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Frequently Asked Questions (FAQs)

  1. Do I need to increase my food intake?
  2. Why is folate (Folic Acid) important?
  3. Can I continue to smoke or drink alcohol?
  4. Can I take medications while I’m pregnant?
  5. Can I continue to exercise?
  6. Can I travel whilst pregnant?

  1. Do I need to increase my food intake?
    During pregnancy, eating healthy foods is more important than ever. A pregnant woman will need more protein, iron, calcium and folate than what she needs before her pregnancy. However, most women do not need extra calories for the first 6 months of pregnancy and only require approximately 200 extra calories per day during the last 3 months. Most women gain between 9 - 13 kg during pregnancy.

    Healthy foods
    Foods should contain certain key components necessary for growth and development:
    • Iron - green leafy vegetables, red meat, beans
    • Calcium - dairy produce, fish with edible bones like sardines and bread
    • Folate -green beans, oranges, spinach, kale or broccoli
    Try to eat something from the following food groups daily:
    • Fresh fruit and vegetables: 4 - 6 servings/day
    • Bread, rice, breakfast cereals, potatoes: at least 1 serving at each meal and 4 servings/day
    • Lean meat, poultry, fish, eggs, pulses and nuts: 2 - 3 servings/day
    • Dairy products: 2 - 3 servings/day
    Try to avoid the following as they might make you sick or harm the baby:
    • Raw eggs which contain salmonella
    • Home-made mayonnaise and ice-cream
    • Blue cheese
    • Liver or pates
    • Raw or undercooked meat
    • Raw shellfish
    • Soft cheese and unpasteurized milk
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  3. Why is folate (Folic Acid) important?
    Folate is a B vitamin crucial in the development of baby's nervous system. It reduces the risk of certain birth defects such as spina bifida, a disability affecting the nervous disorder. Foods that contain folate include green leafy vegetables, fruits, dried beans, peas and nuts. As folate is easily destroyed during the cooking process and large servings are necessary for adequate intake, the simplest way is to take a folate supplement (one 5mg tablet daily) for the first 12 weeks of pregnancy. 
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  5. Can I continue to smoke or drink alcohol?
    Smoking may cause an increased risk of miscarriages and ectopic pregnancies, placental bleeding as well as low birth weight babies and premature births. There is also a long-term relationship with decreased intellectual development of the babies and increased risk of Sudden Infant Death. You should therefore try to stop or cut down on your smoking.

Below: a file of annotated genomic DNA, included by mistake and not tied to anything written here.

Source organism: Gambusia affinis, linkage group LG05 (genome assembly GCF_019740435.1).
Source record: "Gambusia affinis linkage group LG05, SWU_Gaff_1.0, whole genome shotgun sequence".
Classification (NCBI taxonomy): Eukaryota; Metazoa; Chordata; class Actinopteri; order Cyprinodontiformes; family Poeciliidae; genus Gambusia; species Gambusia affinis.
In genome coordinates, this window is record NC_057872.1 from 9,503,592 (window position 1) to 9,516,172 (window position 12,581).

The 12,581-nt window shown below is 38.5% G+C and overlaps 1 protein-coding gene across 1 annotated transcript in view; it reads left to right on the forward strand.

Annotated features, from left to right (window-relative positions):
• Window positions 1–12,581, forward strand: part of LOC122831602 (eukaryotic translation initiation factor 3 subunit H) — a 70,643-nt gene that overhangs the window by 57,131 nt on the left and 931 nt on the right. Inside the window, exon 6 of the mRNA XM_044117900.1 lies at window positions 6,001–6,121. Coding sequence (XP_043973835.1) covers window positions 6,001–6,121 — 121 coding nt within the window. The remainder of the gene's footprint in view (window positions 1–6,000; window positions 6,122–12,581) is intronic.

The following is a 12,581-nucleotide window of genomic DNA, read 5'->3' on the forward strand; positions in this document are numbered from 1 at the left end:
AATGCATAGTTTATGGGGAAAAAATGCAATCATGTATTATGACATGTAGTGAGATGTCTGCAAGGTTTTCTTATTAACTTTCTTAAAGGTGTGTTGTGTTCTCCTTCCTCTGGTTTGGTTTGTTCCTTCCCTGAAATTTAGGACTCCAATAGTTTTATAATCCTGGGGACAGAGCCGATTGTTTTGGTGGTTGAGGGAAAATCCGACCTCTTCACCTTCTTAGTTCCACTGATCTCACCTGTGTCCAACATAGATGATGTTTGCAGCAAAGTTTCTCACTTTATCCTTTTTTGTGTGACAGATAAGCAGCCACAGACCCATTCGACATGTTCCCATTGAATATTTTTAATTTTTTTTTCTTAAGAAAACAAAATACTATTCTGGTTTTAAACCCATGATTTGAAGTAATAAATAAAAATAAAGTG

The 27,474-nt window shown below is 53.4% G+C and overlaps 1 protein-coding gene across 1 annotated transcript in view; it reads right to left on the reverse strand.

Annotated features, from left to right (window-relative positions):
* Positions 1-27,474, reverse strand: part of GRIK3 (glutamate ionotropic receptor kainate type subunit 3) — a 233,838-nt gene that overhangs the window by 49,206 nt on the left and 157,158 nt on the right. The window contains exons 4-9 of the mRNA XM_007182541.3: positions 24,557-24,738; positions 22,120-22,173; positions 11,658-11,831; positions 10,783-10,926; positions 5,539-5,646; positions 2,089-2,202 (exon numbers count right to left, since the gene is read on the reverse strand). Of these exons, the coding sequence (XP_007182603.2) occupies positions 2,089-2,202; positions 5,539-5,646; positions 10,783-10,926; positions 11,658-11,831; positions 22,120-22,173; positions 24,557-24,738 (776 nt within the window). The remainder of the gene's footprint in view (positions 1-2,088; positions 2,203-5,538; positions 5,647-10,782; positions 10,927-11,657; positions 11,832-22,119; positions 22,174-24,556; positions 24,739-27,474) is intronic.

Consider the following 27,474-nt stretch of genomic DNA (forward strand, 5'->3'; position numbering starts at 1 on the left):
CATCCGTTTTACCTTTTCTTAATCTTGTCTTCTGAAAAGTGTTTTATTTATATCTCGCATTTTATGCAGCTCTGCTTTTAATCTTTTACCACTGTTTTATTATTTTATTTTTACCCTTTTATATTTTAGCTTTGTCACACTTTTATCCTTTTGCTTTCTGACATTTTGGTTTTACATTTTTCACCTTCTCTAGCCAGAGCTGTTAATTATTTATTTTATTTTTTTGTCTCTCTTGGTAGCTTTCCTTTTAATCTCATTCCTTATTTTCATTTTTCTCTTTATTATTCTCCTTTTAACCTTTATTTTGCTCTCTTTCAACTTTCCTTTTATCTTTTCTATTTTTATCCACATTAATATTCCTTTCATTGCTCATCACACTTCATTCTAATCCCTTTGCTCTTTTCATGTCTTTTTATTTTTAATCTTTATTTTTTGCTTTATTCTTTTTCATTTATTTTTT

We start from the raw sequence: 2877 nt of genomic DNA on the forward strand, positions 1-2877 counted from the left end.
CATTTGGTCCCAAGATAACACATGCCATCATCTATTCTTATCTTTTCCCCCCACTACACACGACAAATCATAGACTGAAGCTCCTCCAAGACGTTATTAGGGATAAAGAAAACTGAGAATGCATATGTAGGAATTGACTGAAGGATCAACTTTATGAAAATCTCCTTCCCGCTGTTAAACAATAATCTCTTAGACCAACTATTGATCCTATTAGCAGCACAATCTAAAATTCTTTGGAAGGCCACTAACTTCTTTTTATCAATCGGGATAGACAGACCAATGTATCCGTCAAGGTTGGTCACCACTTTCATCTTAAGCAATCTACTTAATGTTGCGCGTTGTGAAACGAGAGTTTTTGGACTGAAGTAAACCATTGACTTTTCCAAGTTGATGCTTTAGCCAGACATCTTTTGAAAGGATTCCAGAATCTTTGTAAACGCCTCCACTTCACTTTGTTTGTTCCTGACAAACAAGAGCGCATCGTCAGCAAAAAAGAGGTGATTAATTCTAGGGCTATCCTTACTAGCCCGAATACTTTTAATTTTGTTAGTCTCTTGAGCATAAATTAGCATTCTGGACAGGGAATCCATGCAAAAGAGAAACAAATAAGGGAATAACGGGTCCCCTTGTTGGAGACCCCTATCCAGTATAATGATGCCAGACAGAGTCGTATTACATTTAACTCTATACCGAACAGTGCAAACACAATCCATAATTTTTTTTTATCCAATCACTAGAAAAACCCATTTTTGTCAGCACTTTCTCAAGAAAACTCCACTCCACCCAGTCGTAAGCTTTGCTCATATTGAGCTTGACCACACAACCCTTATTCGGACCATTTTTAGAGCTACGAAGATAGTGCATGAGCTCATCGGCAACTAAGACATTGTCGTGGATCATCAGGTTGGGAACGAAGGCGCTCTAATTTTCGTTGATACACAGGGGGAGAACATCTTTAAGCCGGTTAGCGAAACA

In the case of alcohol, consumption of 15 units (1 unit = 1 small glass of wine) or more per week has been associated with a reduction in birth weight whilst consumption of 20 units or more per week has been associated with intellectual impairment in children and foetal anomaly. It is recommended that women should be careful about alcohol consumption in pregnancy and limit this to no more than one standard drink per day.
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  7. Can I take medications while I’m pregnant?
    Pregnant women are advised to discuss all medications use with your GP or obstetrician. It is best to avoid all medications, unless the medications are necessary and recommended by the doctor. This is especially so during the first few months of pregnancy when the baby’s organs are developing as certain drugs are known to affect foetal development. You should also avoid herbal preparations and common over-the-counter medications which may interfere with the normal development of the growing baby. Click here to see list of medicines that can be used during pregnancy.
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  9. Can I continue to exercise?
    Exercising not only energises you and has emotional benefits but also helps to combat back pain. Being active and fit during pregnancy makes it easier for you to adapt to your changing shape and weight gain. It also helps you to cope with the labour and get back to shape after birth. Twenty minutes three times a week should provide you with sufficient exercise.

    Swimming and walking are two of the best activities. Remember to spend time warming up before starting and to allow your body to cool down later by stretching for at least 10 minutes. Foot exercises are helpful in improving circulation and swollen ankles, whilst pelvic rocking strengthens muscles and eases backaches. Pelvic floor exercises also help to reduce the risk of stress incontinence (urine leakage) after the birth. The use of saunas and spas in pregnancy should be done in moderation during pregnancy.
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  11. Can I travel whilst pregnant? 

    Traveling by air poses no additional risks in an uncomplicated pregnancy. Domestic travel is usually permitted until 36 weeks gestation whereas international travel may be curtailed after the 32nd week of pregnancy. The best time to travel will be in the middle of the pregnancy – between 14 weeks and 28 weeks, as this is the time when you probably feel the best and the risks of miscarriage and pre-term labour are the lowest.

    When you travel, it is advisable to promote blood circulation by taking occasional walks along the aisles; and flexing and extending the ankles while sitting. The low humidity in the plane cabin can also leads to dehydration so do make sure that you drink plenty of water.

    Certain conditions like severe anaemia (low blood count) or a low-lying placenta are relative contraindications to flying. It is important to seek a medical assessment before you travel.

    Click here to read more on Travel & Pregnancy.

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